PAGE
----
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Information Sharing

Brighton & Hove LSCB Information Sharing Guidance

Sharing information at the right time, with the right people, is key to keeping children & young people safe from harm. All professionals who work with children & families must understand the purpose of information sharing in order to safeguard and promote children’s welfare. They must have a clear understanding of what information can be shared within the relevant legal frameworks and we ask that all our Board Partners to ensure they have information sharing protocols in place, which include how to obtain consent to share.

For more information about Information Sharing in the city view the Pan Sussex Safeguarding Procedures. There is the following legislation and guidance on information sharing: (correct as of as of 15th April 2015)

  • The Data Protection Act is the foundation of good information sharing practice. It places duties on organisations and individuals to process personal information fairly and lawfully. The Act is not a barrier to information sharing where a child is at risk.
  • The seven Caldicott principals build on this, setting out the approach to the handling of information to protect patient confidentiality. In order to provide effective care for children, information often needs to be shared beyond the normal boundaries of health and social care services. The seventh Caldicott principle makes clear that the duty to share information can be as important as the duty to protect patient confidentiality.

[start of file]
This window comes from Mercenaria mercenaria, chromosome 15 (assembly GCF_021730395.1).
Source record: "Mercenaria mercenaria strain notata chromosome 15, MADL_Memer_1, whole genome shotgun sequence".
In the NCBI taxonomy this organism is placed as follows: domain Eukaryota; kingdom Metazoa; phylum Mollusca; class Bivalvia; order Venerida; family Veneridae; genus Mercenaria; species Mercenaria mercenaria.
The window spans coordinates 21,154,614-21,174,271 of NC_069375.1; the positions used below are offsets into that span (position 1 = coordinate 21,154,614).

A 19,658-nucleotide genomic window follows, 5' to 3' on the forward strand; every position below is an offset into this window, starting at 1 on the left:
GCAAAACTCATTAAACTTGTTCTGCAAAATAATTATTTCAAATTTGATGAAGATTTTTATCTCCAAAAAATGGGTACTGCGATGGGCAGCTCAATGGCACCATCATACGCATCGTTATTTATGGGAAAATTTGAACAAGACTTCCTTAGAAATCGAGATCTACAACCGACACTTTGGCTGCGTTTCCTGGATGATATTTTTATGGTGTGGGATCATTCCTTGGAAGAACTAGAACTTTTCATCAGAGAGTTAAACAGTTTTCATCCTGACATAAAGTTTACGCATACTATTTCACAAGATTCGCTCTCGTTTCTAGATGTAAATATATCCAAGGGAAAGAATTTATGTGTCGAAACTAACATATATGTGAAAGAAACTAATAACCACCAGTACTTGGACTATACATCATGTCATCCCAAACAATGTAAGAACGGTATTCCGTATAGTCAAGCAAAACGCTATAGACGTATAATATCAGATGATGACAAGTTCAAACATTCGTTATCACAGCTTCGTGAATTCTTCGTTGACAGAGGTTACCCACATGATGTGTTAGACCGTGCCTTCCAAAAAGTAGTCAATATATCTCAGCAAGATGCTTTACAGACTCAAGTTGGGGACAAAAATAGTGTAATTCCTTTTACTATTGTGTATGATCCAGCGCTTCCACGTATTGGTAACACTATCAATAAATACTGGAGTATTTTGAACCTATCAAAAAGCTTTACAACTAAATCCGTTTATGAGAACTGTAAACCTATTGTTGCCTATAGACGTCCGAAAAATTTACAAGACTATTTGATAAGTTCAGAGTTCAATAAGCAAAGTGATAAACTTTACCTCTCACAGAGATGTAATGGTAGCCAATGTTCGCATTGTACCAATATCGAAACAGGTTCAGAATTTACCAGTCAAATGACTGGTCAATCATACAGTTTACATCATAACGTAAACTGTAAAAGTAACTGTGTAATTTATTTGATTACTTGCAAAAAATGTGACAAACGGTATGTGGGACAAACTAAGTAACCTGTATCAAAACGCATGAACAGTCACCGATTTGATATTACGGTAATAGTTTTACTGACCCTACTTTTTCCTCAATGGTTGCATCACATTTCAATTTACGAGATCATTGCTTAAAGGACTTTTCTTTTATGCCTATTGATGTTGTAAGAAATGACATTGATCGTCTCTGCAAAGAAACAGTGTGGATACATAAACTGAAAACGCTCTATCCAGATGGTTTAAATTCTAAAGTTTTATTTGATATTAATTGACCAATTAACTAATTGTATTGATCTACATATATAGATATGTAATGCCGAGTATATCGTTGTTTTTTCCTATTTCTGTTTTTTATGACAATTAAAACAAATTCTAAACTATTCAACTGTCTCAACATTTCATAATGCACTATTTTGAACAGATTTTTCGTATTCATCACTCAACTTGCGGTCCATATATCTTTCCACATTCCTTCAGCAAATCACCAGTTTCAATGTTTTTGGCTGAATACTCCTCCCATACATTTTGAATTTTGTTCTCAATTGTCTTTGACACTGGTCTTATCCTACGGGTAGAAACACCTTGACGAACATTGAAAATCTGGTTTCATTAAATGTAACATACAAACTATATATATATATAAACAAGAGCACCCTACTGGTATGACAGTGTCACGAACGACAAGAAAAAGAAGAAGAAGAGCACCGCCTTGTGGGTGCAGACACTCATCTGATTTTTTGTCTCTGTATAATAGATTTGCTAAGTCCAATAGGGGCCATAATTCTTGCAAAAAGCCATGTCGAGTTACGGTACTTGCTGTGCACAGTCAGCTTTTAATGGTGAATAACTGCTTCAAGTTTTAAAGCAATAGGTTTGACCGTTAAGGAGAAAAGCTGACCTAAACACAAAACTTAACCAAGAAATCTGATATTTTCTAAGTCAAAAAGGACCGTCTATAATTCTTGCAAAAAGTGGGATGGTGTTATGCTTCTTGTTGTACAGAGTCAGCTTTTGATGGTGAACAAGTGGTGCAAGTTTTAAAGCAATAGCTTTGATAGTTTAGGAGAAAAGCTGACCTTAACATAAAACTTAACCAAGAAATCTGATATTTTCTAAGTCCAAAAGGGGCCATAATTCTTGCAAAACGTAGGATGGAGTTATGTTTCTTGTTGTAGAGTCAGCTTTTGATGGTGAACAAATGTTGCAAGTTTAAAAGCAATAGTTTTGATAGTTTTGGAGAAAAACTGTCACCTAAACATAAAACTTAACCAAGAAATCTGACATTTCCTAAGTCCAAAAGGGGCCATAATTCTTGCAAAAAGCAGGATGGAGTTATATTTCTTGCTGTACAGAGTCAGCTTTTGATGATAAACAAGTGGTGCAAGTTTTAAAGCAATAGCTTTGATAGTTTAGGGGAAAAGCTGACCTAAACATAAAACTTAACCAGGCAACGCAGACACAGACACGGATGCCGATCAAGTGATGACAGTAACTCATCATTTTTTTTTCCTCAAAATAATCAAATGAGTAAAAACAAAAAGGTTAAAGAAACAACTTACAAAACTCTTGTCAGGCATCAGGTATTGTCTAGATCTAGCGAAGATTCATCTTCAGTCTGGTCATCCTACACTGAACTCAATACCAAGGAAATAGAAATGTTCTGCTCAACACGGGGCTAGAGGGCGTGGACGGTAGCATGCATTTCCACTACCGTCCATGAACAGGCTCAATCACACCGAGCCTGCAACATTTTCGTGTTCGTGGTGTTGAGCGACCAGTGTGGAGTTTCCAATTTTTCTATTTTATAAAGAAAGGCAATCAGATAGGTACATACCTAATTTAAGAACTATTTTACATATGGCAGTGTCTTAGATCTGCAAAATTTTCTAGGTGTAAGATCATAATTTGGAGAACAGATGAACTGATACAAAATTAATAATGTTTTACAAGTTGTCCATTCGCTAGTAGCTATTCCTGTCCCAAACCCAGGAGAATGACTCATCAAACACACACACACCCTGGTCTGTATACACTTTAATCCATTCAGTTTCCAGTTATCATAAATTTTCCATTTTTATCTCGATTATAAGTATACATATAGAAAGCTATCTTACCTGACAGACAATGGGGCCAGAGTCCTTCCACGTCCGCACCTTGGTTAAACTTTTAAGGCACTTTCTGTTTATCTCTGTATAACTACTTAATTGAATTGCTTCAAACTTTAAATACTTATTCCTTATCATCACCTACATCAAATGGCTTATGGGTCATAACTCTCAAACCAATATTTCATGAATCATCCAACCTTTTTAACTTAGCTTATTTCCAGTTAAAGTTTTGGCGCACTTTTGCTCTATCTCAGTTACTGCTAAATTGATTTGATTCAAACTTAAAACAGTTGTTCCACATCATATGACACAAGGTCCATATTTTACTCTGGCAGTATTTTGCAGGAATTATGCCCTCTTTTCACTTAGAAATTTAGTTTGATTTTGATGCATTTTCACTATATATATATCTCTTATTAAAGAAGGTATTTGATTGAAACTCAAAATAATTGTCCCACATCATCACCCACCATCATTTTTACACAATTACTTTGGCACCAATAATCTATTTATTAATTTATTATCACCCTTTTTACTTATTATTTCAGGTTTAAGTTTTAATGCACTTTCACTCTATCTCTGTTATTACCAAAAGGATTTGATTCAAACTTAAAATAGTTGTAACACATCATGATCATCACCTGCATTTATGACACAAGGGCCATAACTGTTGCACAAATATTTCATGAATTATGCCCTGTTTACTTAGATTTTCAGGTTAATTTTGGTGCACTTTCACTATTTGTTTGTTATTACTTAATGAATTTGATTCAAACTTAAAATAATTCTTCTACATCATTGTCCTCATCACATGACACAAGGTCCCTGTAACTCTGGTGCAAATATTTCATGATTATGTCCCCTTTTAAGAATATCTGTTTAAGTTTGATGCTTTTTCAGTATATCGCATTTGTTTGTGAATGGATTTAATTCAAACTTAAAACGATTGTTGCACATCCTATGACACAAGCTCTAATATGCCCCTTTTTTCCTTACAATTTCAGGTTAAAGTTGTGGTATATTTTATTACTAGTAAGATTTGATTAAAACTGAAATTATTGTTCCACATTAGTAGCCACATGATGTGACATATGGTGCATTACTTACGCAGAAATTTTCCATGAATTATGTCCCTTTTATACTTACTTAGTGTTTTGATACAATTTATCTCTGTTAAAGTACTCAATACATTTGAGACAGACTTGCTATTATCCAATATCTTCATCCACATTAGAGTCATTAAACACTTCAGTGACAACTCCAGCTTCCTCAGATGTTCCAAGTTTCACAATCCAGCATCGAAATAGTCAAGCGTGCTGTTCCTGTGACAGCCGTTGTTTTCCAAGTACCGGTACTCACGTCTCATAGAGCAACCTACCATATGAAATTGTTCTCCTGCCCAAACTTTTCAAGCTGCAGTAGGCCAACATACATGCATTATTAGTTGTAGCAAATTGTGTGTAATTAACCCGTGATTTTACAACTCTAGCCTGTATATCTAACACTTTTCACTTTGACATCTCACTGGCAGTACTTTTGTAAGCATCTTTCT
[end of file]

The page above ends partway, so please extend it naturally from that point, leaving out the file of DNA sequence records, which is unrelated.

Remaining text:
• The Information Commissioner’s Office Data Sharing Code of Practice explains how the Data Protection Act 1998 (DPA) applies to the sharing of personal data. It provides helpful checklists for data sharing and advice on privacy impact assessments and data sharing agreements.
  • In addition, the government has streamlined and simplifed their approach to information sharing, and at the end of March 2015 they published their updated comprehensive package of information sharing guidance:
    • Her Majesty’s Government Working Together to Safeguard Children statutory guidance which spells out the legislative requirements and expectations on individual services to safeguard and promote the welfare of children; and provides a clear framework for Local Safeguarding Children Boards (LSCBs) to monitor the effectiveness of local services.
    • Information Sharing: Advice for practitioners providing safeguarding services is guidance for frontline practitioners and senior managers working with children, young people, parents and carers, who have to make decisions about sharing personal information on a case by case basis. This simplifies current legislation and guidance into six overarching principles, and dispels common information sharing myths.